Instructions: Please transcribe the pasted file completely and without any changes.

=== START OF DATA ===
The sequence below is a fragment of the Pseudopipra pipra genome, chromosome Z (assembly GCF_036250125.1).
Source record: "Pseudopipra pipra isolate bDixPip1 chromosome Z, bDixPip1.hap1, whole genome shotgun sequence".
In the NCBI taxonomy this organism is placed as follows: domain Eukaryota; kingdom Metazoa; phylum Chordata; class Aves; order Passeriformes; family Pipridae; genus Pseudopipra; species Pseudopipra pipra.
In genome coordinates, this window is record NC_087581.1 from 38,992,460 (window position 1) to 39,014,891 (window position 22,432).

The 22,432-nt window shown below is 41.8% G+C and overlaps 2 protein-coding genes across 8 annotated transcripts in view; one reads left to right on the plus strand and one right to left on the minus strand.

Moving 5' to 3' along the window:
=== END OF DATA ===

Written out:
The sequence below is a fragment of the Pseudopipra pipra genome, chromosome Z (assembly GCF_036250125.1).
Source record: "Pseudopipra pipra isolate bDixPip1 chromosome Z, bDixPip1.hap1, whole genome shotgun sequence".
In the NCBI taxonomy this organism is placed as follows: domain Eukaryota; kingdom Metazoa; phylum Chordata; class Aves; order Passeriformes; family Pipridae; genus Pseudopipra; species Pseudopipra pipra.
In genome coordinates, this window is record NC_087581.1 from 38,992,460 (window position 1) to 39,014,891 (window position 22,432).

The 22,432-nt window shown below is 41.8% G+C and overlaps 2 protein-coding genes across 8 annotated transcripts in view; one reads left to right on the plus strand and one right to left on the minus strand.

Moving 5' to 3' along the window: